Edna O’Brien draws us into a deep, dark place in her new novel “In the Forest.” A dank place reeking of death and decomposition, of loneliness and fury, of sex and murder. A place devoid of movement and light, where all but the fiercest, toughest forms of life will gasp for air, topple and dissolve into the earth.
And if Cloosh Wood is a real place of unspeakable sorrow in O’Brien’s book, it is also a place within, the place we find ourselves in our most vivid nightmares, in which we know what horrors await us, yet are compelled to play out our fate.
So it is for the players in O’Brien’s story. We know from the outset that Michen O’Kane, dubbed “The Kinderschreck” (literally, “children scarer”) by a German man from whom he stole a gun at age 10, will commit murder. We know, too, that Eily Ryan, a beautiful gypsy-type who has come to the small western Irish town in which O’Kane was raised, will be among his victims. And we suspect that she may not be alone — and that the people of the town will somehow fail to help her.
It’s the why and the how that we’re not sure about, and that O’Brien so compellingly reveals, spelling out the steps leading to the inevitable climax — deep in the forest — from various perspectives, as if she were piecing together testimony at a trial.
We follow Michen from his early days as his mother’s pet, and learn that he fled to the forest for shelter after watching helplessly as his father attacked her with a poker. After his mother has died and Michen has taken up arms against his father and a police sergeant, we observe with distaste, though not surprise, the trials that befall him at the detention home to which he is shipped — beatings, molestation by the clergy, his gang rape by the other boys. We see the signs — the delusional thinking, the chronic bed-wetting, the sudden urge to kill small animals, the commanding voices in his head, the lack of real remorse — that lead him to squander his every chance at redemption and normalcy and that prompt the authorities to warn his prospective adoptive parents that “this boy could kill.” His would-be benefactors may be shocked by this prognosis, but we’re surely not.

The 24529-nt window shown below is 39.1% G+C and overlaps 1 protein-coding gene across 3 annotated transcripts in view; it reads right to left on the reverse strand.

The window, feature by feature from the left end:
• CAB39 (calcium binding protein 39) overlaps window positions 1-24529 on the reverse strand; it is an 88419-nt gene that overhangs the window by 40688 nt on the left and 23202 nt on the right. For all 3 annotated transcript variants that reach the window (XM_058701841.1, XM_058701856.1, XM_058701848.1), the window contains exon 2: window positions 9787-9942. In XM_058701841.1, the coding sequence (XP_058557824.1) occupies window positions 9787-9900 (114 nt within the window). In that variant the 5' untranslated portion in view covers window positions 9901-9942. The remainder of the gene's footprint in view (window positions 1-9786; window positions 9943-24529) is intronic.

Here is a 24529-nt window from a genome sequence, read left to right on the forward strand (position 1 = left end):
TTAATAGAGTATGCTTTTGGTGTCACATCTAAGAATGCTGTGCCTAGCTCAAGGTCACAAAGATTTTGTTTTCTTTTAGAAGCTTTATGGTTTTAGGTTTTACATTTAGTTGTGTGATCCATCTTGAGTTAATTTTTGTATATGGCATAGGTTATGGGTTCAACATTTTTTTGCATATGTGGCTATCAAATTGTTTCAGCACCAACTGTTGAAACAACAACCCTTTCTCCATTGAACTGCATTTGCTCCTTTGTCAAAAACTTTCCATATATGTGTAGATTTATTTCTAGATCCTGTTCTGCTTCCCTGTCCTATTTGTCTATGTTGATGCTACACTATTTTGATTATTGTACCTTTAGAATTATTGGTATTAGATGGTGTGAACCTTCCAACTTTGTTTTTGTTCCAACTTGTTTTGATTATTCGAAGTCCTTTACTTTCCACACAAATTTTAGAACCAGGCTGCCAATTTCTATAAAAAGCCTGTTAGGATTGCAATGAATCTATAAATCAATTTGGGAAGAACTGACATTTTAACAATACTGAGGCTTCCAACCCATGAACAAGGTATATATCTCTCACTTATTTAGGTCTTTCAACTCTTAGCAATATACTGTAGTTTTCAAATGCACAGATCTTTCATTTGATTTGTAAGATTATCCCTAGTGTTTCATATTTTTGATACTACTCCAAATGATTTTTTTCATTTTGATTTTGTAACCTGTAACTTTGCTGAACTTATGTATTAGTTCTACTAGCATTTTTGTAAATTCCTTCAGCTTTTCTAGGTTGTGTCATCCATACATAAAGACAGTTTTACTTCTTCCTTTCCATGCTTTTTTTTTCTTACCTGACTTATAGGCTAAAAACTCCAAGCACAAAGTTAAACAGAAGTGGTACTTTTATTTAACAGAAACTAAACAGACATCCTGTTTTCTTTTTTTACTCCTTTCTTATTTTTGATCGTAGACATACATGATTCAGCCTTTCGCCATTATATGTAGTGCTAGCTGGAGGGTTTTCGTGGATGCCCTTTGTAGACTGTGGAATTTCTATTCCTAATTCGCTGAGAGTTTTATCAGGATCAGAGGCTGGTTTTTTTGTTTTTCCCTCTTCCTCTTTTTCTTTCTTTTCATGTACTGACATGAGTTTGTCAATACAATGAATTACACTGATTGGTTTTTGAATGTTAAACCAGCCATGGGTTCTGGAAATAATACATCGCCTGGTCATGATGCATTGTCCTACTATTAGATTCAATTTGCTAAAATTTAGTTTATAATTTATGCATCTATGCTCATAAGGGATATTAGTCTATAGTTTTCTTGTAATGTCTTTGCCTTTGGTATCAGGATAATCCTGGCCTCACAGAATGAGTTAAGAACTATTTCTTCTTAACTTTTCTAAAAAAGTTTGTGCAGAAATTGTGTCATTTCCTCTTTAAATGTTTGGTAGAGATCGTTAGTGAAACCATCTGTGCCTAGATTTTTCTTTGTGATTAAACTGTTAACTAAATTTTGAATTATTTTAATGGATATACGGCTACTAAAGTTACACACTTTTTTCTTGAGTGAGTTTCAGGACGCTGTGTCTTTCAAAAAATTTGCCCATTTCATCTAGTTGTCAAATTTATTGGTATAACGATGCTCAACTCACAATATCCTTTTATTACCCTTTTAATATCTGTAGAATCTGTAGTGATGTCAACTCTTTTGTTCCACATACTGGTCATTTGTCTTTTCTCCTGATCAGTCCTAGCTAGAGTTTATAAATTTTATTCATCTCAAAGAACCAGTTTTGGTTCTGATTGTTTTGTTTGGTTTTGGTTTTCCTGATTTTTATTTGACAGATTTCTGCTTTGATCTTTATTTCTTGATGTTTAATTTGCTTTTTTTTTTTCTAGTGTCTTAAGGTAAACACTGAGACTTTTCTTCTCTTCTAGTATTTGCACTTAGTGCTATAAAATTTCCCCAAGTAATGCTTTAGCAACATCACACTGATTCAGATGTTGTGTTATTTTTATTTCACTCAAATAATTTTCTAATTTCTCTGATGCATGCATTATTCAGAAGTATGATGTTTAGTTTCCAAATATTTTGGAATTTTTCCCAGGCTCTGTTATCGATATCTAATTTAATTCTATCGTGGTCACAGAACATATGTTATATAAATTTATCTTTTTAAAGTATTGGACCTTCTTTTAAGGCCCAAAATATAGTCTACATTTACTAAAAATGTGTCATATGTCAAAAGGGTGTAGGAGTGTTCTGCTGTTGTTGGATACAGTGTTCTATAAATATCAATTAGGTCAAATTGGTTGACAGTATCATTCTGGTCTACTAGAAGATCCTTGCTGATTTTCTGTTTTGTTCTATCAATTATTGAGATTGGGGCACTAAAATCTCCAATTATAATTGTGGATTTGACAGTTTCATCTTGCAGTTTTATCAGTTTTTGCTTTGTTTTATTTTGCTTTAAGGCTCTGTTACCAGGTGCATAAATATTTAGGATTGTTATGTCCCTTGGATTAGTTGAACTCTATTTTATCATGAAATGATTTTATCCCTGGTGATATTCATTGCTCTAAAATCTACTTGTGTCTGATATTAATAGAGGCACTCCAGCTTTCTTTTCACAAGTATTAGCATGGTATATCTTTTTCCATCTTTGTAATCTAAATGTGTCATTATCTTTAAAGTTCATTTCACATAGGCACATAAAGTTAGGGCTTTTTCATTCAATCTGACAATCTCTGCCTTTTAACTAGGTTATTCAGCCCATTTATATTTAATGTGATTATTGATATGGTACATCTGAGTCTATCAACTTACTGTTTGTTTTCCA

And we’re sad, but not alarmed, to see Eily Ryan — young son in tow — stroll goodheartedly into Michen’s sights and make herself all the more vulnerable every step of the way. She unwittingly moves into the Kinderschreck’s former den, exuding a maternal sexuality while remaining stubbornly isolated — from friends, lovers and neighbors — in her seemingly idyllic world.
Even the passivity of the townspeople, their submissive acceptance of the evils the Kinderschreck subjects them to — and their frightened refusal to stick their own necks out to help themselves, let alone an outsider — slowly loses its initial power to startle. Like members of a Greek chorus, they stand idly by, offering up their individual voices to the collective. It seems safer that way, after all. And if even the police are terrified of this man, what hope is there for Eily, her sweet son and a gentle priest who tries to help them?
What is surprising, and pleasantly so, is the emotional urgency that propels O’Brien’s narrative, the intense richness of her prose, the primal truths about human nature she reveals as she plumbs the lives of these tragic figures. Immersing herself in the thicket of a true crime (the story is based on a real-life 1966 murder spree), O’Brien has patiently peeled back the underbrush and laid bare the forest within.
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